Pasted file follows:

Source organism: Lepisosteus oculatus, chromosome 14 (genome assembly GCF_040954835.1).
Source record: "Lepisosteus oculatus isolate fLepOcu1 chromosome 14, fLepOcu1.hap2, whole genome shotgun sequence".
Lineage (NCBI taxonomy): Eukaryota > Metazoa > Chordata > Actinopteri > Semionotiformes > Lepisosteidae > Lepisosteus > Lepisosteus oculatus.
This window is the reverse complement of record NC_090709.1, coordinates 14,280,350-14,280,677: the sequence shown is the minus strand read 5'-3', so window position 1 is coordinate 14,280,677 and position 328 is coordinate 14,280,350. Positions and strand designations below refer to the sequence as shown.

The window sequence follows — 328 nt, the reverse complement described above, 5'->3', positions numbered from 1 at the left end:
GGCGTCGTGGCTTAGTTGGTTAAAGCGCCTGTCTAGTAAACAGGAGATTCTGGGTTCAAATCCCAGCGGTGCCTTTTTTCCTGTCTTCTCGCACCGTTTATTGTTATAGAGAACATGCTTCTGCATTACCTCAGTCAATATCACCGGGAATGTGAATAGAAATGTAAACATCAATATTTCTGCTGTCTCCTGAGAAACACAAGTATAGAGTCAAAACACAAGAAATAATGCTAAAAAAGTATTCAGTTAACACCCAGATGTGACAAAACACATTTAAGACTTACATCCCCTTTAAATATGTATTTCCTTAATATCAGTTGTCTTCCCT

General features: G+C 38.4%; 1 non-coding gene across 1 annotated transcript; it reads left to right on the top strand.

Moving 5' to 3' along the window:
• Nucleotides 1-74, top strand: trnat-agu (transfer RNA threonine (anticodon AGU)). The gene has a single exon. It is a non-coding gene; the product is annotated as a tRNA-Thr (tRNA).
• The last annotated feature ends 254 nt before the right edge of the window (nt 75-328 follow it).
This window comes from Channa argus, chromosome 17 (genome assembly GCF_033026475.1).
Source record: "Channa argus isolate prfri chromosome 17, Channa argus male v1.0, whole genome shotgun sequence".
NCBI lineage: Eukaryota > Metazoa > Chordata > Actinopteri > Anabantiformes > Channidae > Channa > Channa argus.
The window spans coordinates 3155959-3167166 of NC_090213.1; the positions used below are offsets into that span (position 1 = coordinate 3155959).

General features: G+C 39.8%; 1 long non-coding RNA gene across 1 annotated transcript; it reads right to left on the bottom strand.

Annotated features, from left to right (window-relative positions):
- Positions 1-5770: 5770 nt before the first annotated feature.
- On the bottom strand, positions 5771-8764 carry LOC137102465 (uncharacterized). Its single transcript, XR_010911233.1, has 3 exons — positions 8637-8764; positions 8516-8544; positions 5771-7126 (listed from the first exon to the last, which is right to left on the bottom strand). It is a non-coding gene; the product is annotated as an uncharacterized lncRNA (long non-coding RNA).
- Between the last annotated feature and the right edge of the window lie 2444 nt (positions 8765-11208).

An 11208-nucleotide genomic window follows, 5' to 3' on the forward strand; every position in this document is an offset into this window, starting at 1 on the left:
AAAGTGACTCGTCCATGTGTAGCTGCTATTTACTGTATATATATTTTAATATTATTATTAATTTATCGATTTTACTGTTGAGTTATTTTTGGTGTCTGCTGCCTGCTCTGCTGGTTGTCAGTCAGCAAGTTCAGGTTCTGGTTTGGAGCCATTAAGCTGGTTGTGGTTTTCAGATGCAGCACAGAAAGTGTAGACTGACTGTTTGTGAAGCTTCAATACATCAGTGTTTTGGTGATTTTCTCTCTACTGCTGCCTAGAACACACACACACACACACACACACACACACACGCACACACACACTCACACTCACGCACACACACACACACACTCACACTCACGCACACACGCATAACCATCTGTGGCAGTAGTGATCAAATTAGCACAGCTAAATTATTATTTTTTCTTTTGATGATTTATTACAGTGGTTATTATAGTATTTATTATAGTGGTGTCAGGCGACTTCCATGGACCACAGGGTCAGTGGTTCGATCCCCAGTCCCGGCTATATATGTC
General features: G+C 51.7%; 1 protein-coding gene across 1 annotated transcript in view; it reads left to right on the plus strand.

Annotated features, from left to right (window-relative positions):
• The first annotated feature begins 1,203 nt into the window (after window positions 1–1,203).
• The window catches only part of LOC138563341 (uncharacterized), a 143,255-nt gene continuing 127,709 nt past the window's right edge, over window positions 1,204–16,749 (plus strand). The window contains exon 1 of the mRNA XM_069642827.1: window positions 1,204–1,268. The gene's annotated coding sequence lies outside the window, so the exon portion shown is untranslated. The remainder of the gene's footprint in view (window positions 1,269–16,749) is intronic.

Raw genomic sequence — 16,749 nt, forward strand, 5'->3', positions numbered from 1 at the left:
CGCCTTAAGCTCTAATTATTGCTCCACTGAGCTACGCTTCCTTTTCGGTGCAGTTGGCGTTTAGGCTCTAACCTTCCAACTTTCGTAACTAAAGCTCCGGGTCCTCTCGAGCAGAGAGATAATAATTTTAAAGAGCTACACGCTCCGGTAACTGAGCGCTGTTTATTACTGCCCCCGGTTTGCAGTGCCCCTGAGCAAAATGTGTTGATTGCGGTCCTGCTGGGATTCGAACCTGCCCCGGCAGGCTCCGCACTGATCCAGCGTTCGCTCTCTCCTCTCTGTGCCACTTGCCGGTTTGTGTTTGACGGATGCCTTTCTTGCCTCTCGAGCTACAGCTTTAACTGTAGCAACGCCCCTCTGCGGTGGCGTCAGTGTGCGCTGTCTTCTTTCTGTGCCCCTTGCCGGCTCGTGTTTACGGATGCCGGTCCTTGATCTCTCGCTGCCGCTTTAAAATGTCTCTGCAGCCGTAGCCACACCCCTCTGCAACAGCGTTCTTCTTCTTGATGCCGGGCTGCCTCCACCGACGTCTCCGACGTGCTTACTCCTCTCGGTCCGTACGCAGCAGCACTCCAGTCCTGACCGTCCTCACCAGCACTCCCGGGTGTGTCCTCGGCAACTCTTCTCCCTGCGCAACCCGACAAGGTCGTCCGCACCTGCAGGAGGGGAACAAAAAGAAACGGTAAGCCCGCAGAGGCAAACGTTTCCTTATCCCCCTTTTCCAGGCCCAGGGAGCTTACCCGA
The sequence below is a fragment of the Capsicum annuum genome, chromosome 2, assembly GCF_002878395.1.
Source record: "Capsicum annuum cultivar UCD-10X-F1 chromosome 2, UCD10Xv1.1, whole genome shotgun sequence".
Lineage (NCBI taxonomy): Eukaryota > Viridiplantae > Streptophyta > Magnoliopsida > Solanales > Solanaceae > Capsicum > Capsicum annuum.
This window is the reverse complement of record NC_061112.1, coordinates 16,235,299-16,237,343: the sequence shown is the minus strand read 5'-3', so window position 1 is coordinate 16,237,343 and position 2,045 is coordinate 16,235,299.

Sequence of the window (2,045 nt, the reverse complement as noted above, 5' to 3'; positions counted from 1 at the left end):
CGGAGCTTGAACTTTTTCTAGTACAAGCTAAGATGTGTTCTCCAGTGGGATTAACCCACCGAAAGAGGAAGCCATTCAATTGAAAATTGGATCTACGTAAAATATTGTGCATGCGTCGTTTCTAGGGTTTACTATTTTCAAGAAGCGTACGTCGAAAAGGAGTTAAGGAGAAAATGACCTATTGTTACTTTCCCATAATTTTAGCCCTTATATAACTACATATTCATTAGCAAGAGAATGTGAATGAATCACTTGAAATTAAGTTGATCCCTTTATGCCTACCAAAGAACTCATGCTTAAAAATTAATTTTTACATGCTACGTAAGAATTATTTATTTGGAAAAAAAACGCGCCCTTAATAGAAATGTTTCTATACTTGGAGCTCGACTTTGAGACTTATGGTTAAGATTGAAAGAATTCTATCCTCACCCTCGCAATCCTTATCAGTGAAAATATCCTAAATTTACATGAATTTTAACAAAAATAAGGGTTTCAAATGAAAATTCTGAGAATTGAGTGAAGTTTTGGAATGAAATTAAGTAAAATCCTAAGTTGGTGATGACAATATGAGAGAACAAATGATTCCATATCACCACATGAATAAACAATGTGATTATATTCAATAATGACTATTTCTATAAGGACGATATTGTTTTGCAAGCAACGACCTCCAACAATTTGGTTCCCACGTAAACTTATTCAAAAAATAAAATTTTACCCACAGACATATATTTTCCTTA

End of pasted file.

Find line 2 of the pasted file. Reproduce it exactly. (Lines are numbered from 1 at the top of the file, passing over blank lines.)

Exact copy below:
Source record: "Lepisosteus oculatus isolate fLepOcu1 chromosome 14, fLepOcu1.hap2, whole genome shotgun sequence".